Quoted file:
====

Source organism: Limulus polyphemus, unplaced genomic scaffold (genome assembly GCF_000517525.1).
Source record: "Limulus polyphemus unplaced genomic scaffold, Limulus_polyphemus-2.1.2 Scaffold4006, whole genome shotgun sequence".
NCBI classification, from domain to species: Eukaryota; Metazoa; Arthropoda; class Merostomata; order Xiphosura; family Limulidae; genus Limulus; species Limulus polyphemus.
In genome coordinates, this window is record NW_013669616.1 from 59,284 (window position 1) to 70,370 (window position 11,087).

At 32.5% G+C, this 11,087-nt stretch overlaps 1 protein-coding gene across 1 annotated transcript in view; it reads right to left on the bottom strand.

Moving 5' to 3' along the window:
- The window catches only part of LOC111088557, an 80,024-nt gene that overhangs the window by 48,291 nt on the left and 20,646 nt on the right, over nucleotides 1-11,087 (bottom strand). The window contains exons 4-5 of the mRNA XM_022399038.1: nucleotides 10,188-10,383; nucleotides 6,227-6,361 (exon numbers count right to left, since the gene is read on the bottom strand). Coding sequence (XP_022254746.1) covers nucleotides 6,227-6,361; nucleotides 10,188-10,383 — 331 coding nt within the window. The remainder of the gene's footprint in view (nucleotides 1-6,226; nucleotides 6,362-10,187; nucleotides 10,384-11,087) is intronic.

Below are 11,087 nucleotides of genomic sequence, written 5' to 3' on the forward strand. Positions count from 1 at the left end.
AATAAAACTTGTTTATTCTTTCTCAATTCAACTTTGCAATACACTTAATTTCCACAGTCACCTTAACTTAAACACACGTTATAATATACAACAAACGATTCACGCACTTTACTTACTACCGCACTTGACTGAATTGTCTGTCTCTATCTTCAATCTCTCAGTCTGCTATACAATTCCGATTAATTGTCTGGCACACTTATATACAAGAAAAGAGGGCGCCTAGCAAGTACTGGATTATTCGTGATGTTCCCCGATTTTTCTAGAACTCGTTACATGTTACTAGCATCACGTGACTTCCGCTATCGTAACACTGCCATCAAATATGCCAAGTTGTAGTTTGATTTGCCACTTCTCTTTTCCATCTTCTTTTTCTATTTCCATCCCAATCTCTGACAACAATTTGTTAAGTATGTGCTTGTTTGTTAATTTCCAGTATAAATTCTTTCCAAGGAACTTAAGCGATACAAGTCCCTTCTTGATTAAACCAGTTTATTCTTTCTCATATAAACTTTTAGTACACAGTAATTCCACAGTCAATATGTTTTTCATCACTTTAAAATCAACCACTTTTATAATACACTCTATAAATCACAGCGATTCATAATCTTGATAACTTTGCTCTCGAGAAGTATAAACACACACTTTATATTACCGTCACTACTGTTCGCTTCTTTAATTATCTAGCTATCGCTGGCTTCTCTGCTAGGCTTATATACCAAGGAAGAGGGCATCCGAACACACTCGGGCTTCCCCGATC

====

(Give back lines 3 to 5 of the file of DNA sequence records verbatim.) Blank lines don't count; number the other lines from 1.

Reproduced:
NCBI classification, from domain to species: Eukaryota; Metazoa; Arthropoda; class Merostomata; order Xiphosura; family Limulidae; genus Limulus; species Limulus polyphemus.
In genome coordinates, this window is record NW_013669616.1 from 59,284 (window position 1) to 70,370 (window position 11,087).

At 32.5% G+C, this 11,087-nt stretch overlaps 1 protein-coding gene across 1 annotated transcript in view; it reads right to left on the bottom strand.